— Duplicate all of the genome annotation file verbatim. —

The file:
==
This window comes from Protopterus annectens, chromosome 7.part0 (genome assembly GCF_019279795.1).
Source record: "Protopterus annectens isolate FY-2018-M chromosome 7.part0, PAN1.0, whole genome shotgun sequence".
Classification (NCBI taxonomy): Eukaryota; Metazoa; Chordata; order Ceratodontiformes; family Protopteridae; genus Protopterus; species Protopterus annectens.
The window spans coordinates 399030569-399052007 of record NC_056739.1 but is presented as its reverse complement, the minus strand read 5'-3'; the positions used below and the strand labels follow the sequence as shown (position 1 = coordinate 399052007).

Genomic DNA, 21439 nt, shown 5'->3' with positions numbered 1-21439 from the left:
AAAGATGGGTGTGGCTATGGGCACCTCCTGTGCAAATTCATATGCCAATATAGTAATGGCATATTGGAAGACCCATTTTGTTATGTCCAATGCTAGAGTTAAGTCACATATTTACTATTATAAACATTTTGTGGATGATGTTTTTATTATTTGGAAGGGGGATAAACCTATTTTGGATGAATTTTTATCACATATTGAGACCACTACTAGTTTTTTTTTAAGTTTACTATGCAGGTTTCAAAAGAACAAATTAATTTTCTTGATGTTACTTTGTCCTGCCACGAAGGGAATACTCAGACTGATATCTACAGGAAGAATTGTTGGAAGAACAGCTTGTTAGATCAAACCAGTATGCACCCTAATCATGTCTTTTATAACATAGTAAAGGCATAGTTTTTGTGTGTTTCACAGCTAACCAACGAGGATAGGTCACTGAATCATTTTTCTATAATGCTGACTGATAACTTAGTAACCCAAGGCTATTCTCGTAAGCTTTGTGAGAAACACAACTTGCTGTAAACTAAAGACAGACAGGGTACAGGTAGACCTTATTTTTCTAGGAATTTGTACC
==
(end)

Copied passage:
This window comes from Protopterus annectens, chromosome 7.part0 (genome assembly GCF_019279795.1).
Source record: "Protopterus annectens isolate FY-2018-M chromosome 7.part0, PAN1.0, whole genome shotgun sequence".
Classification (NCBI taxonomy): Eukaryota; Metazoa; Chordata; order Ceratodontiformes; family Protopteridae; genus Protopterus; species Protopterus annectens.
The window spans coordinates 399030569-399052007 of record NC_056739.1 but is presented as its reverse complement, the minus strand read 5'-3'; the positions used below and the strand labels follow the sequence as shown (position 1 = coordinate 399052007).

Genomic DNA, 21439 nt, shown 5'->3' with positions numbered 1-21439 from the left:
AAAGATGGGTGTGGCTATGGGCACCTCCTGTGCAAATTCATATGCCAATATAGTAATGGCATATTGGAAGACCCATTTTGTTATGTCCAATGCTAGAGTTAAGTCACATATTTACTATTATAAACATTTTGTGGATGATGTTTTTATTATTTGGAAGGGGGATAAACCTATTTTGGATGAATTTTTATCACATATTGAGACCACTACTAGTTTTTTTTTAAGTTTACTATGCAGGTTTCAAAAGAACAAATTAATTTTCTTGATGTTACTTTGTCCTGCCACGAAGGGAATACTCAGACTGATATCTACAGGAAGAATTGTTGGAAGAACAGCTTGTTAGATCAAACCAGTATGCACCCTAATCATGTCTTTTATAACATAGTAAAGGCATAGTTTTTGTGTGTTTCACAGCTAACCAACGAGGATAGGTCACTGAATCATTTTTCTATAATGCTGACTGATAACTTAGTAACCCAAGGCTATTCTCGTAAGCTTTGTGAGAAACACAACTTGCTGTAAACTAAAGACAGACAGGGTACAGGTAGACCTTATTTTTCTAGGAATTTGTACC